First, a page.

Meditation refers to contemplation, generally, the contemplation of both the corporeal body within, and the Buddha-nature. The Buddhist Sanskrit term for meditation is BHAVANA which literally means the action of promoting, or the same, attending (Mindfulness). Because we are potentially pure Mind, mentally attending to the body calms it down and makes it peaceful and less violent. In this meditation, we neither cling to thought forms and emotions, nor reject them. This is called Shamatha (C. chih) meditation. In Vipashyana (C. kuan), or insight meditation, Mind is directed to recollecting itself because it suffers from spiritual amnesia, having in the past followed its generations, forgetting its native whereabouts. Through Visashyana meditation we come to uncover the nature of Mind itself, namely, our Buddha-nature. As a result, we observe that all phenomena are changing, momentary, and finite; that in fact they arise from Buddha Mind itself and return to it moment to moment. Thus we begin to see that all things are like a dream, a sudden flash of lightning, or bubbles in a body of water. In seeing this way, we reside in the fixed immovable source of things free from further samsaric conditioning. Both forms of meditation are vital in Zen Buddhism. However, Shamatha meditation, which is generally done in a seated position, cannot alone restore the nature of Mind which we are unable to remember. The Zen adept also needs to meditate on just what the nature of Mind exactly is. Insight meditation as well, becomes impossible if the body is not relaxed and clammed. If we are attached to violent thoughts and emotions, unable to control our desires, Vipashyana meditation becomes difficult to maintain.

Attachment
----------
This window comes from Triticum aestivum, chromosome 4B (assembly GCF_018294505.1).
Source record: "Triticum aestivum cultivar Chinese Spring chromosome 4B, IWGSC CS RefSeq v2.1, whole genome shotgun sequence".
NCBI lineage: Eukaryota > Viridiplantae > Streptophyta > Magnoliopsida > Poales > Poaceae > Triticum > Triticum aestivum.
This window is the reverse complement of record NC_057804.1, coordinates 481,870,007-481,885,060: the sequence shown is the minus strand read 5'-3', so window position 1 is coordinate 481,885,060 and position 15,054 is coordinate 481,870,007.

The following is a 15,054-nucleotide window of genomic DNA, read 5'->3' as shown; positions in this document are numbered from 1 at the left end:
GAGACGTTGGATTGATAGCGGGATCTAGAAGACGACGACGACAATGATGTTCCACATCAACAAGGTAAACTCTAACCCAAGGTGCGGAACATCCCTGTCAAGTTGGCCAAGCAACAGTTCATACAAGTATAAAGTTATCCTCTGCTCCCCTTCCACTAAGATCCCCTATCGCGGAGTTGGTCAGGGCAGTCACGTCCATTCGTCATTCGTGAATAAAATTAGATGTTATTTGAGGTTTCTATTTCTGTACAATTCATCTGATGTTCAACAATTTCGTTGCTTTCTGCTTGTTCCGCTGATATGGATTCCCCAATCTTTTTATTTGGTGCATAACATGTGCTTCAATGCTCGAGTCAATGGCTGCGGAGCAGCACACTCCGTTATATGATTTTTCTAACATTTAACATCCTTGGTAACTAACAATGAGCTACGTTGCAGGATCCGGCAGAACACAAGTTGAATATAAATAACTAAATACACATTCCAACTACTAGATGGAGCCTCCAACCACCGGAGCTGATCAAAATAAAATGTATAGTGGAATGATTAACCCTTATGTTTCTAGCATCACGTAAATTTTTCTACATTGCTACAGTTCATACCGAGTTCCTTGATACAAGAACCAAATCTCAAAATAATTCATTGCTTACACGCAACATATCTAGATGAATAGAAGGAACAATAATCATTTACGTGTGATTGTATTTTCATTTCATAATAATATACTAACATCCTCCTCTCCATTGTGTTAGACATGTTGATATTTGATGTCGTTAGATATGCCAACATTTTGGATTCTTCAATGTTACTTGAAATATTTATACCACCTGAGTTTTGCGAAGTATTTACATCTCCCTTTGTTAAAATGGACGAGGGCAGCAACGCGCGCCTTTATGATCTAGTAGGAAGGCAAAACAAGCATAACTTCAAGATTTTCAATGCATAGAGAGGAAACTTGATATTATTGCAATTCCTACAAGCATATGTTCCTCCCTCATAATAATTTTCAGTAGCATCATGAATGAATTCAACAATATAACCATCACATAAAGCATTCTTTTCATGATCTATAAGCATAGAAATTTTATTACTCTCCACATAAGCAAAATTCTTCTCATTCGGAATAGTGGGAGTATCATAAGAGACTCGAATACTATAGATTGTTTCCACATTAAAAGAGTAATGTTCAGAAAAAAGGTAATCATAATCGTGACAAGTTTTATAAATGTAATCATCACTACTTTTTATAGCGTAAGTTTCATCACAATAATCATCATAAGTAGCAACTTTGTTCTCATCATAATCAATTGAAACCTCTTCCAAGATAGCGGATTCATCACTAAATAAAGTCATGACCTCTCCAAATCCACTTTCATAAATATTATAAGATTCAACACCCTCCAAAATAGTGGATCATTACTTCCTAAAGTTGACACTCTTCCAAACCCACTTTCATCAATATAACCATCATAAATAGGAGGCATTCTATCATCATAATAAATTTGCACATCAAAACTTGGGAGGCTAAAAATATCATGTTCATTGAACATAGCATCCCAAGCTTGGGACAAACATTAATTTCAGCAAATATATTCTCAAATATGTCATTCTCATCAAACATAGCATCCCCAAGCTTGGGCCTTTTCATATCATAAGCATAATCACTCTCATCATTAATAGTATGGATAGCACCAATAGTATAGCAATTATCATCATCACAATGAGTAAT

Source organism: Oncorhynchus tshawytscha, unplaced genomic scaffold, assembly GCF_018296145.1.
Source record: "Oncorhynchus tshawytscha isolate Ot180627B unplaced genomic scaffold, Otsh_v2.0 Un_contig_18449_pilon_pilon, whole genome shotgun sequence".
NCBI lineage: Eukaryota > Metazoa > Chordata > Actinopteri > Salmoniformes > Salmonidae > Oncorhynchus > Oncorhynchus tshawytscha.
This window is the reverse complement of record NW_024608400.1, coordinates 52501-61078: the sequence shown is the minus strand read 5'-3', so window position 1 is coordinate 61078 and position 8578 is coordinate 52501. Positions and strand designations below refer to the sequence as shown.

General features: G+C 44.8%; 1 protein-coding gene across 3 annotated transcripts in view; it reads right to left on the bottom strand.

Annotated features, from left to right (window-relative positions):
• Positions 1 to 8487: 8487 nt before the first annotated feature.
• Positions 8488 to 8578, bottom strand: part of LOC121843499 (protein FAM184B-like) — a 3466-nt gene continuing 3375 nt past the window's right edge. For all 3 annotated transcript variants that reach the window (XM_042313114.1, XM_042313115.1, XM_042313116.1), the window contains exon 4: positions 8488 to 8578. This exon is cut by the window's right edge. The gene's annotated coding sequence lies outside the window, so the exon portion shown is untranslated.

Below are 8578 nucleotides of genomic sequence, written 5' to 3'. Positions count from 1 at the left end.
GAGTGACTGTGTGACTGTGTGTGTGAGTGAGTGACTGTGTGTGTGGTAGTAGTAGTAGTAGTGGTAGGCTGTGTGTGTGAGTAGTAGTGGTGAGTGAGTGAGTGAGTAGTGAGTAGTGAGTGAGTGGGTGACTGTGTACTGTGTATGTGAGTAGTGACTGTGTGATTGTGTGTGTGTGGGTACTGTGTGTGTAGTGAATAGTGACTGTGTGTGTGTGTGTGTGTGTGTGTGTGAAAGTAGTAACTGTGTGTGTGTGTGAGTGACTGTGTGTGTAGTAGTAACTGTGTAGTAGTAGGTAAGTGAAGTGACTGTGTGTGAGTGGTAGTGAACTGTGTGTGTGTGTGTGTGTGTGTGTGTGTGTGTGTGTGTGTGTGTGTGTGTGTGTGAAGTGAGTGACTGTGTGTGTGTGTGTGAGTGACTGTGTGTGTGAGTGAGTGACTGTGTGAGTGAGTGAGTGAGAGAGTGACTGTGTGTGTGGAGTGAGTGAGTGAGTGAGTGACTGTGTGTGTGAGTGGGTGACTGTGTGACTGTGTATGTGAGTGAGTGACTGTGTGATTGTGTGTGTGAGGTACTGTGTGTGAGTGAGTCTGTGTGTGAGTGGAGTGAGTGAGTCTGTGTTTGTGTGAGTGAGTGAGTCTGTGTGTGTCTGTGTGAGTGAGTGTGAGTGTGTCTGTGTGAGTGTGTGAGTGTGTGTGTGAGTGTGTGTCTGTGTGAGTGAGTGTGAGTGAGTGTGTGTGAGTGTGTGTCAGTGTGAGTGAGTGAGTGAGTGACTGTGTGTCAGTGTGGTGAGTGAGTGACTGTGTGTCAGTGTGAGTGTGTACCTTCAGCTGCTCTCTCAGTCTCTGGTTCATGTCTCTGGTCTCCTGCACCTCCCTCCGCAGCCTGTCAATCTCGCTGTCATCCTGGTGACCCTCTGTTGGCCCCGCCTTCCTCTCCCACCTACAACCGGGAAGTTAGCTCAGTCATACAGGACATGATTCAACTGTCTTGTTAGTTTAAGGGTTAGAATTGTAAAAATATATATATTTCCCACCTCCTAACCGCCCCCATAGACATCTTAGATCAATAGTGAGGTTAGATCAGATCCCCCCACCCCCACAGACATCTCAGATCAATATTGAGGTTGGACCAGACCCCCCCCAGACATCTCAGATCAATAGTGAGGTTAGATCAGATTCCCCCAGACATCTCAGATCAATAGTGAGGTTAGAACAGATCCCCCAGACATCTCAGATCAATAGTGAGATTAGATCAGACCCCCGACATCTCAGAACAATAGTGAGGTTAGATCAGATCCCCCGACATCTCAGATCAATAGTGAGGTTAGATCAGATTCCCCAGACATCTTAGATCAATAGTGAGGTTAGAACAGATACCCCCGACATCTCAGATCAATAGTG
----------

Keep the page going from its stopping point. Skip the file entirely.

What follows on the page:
SITTING METHODS FOR BEGINNERS